Cairo: Flexing their muscle ahead of massive protests planned by the opposition, Egypt’s ruling Islamists have vowed a series of big demonstrations in support of President Mohammad Mursi, who is facing increasing demands to step down almost a year after taking office.
Mursi’s Muslim Brotherhood and its Islamist allies launched a counter-offensive on Friday with a massive rally in Cairo attended by an estimated 2 million people.
“They [the opposition] say they want a referendum in order to hold early presidential elections. This gathering is the greatest referendum on the land of Egypt,” Mohammad Al Beltajui, a senior Brotherhood official, told the congregation around the mosque of Raba’a Al Adawia in the eastern Cairo quarter of Nasr City. “We will protect legitimacy with our souls and blood,” he added.
Some participants in the rally were seen practising martial arts in a garden nearby, a move seen by opponents as intended to discourage ordinary Egyptians from taking part in the anti-Mursi protests for fear of violence.
The Islamists have planned a second rally on Sunday in the vicinity of another mosque in Cairo.
Signature collection campaign
A youth protest group, Tamarod (Arabic for rebellion), has been campaigning for collecting signatures, outnumbering the votes gained by Mursi in last year’s presidential elections, to withdraw confidence from him and demand early presidential elections. The group, launched on May 1, said it has exceeded the target of 15 million signatures and plans to hold an open-ended sit-in outside the presidential place, starting June 30 that marks the first anniversary of Mursi’s presidency.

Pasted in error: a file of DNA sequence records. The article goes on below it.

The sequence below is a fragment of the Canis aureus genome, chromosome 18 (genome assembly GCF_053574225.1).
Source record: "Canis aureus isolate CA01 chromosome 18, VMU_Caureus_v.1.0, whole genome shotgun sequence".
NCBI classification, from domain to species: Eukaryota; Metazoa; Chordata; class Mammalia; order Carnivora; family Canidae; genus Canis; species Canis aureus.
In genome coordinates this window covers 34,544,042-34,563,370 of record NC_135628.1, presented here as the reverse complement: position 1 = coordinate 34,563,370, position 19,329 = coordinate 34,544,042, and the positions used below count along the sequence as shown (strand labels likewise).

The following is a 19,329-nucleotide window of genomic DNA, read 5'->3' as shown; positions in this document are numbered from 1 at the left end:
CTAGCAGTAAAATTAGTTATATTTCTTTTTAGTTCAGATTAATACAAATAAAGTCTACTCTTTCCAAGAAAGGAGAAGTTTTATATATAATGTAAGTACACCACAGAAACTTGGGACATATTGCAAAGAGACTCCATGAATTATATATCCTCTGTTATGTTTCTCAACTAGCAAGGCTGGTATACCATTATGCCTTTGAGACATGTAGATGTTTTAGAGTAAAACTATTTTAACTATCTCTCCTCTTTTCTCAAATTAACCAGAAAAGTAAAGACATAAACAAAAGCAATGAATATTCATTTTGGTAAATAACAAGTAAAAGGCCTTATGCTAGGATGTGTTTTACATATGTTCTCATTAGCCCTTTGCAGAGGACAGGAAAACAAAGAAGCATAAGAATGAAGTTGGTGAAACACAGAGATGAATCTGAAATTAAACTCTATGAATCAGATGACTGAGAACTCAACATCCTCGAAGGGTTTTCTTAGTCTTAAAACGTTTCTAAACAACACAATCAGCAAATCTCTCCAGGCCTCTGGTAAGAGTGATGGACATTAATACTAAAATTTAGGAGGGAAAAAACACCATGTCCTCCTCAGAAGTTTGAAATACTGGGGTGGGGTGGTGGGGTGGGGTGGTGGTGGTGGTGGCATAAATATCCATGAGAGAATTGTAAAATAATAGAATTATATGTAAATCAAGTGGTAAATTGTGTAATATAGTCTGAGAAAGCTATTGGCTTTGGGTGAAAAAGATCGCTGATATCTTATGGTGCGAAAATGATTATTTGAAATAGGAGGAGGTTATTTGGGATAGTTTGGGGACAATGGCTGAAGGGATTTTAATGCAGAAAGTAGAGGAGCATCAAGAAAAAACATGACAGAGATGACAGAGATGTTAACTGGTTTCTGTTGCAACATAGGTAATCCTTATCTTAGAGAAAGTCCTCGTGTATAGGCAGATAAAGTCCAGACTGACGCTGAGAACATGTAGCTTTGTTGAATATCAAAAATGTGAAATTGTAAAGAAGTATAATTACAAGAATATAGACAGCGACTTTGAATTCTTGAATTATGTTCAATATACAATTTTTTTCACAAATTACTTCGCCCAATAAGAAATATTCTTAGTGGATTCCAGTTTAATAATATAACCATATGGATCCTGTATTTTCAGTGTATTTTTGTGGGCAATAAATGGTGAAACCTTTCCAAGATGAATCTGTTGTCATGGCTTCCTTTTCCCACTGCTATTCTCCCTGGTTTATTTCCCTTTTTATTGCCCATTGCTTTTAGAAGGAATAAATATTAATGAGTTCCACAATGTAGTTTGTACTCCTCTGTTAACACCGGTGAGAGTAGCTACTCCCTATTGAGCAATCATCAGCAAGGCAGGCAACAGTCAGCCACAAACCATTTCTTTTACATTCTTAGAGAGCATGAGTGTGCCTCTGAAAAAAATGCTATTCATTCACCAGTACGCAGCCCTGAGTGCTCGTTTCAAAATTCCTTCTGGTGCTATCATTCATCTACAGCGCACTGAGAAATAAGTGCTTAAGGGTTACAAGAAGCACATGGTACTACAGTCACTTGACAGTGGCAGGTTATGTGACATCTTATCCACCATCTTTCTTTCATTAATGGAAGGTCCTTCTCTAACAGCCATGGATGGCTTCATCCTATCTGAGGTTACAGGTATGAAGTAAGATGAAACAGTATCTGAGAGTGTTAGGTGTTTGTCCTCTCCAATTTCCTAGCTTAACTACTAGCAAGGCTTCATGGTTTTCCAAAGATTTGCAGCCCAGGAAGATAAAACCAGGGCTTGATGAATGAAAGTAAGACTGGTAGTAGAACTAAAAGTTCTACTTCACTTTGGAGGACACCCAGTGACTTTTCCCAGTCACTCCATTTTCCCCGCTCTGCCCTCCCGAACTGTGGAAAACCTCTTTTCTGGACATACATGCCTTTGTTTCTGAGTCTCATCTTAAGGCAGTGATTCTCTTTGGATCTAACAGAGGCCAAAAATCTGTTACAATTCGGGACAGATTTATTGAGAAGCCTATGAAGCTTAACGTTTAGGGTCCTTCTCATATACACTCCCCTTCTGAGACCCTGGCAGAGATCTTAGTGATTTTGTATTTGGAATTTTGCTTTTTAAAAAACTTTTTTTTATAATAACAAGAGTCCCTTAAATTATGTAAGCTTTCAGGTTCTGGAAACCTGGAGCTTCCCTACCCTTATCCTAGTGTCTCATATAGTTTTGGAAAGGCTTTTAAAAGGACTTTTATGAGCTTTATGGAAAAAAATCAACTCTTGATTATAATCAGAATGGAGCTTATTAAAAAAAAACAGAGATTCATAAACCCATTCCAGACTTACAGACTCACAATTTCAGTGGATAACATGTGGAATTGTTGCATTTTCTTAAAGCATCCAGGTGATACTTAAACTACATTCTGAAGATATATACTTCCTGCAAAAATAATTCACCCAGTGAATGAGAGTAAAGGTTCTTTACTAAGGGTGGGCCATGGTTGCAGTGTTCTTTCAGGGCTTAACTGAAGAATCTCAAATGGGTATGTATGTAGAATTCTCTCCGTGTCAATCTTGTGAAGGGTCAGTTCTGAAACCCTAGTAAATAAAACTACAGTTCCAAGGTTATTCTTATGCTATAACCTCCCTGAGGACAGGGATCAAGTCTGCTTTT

Organisers said their protest would be peaceful.
The secular-minded opposition accuses Mursi of failing to manage the country and acting at the Brotherhood’s behest.
Meanwhile, the Islamists claim the opposition moves target Islam, the religion of the vast majority of Egyptians. “We will continue to urge them to join Islam and tell them to repent,” Saeed Abdul Azeem, a hardline Islamist, told the Friday rally, referring to Mursi’s opponents. “Islam will eventually prevail.” Mursi’s supporters have in recent weeks described opponents as mainly Christians, communists and loyalists of former president Hosni Mubarak.
Shaikh Al Azhar Ahmad Al Tayyeb, Egypt’s top Muslim cleric, last week lent implicit backing to the protests against Mursi, saying that peaceful demonstrations are permitted in Islam and opponents should not be branded infidels.
Threat of violence
On Friday’s demonstration, Abdullah Al Senawi, a prominent leftist journalist, told Gulf News: “They brought in their supporters from around the country to show they are strong. But this is the maximum the Brotherhood can mobilise.” “Though the rally was titled ‘No to Violence’, most speakers threatened opponents and warned of bloodshed.”
Mursi, Egypt’s first democratically elected president, has shrugged off the planned protests, warning of a “resolute response” to any bid to cause chaos. “The call for demonstration on June 30 reflects the climate of freedom bestowed on us by the January 25 revolution,” Mursi said in an interview with the government-run newspaper, Akhbar Al Youm, published on Saturday. He was referring to a 2011 uprising that toppled Mubarak. “However, expression of opinion should be peaceful. The state will take all measures to face violence and sabotage whatever its source may be.”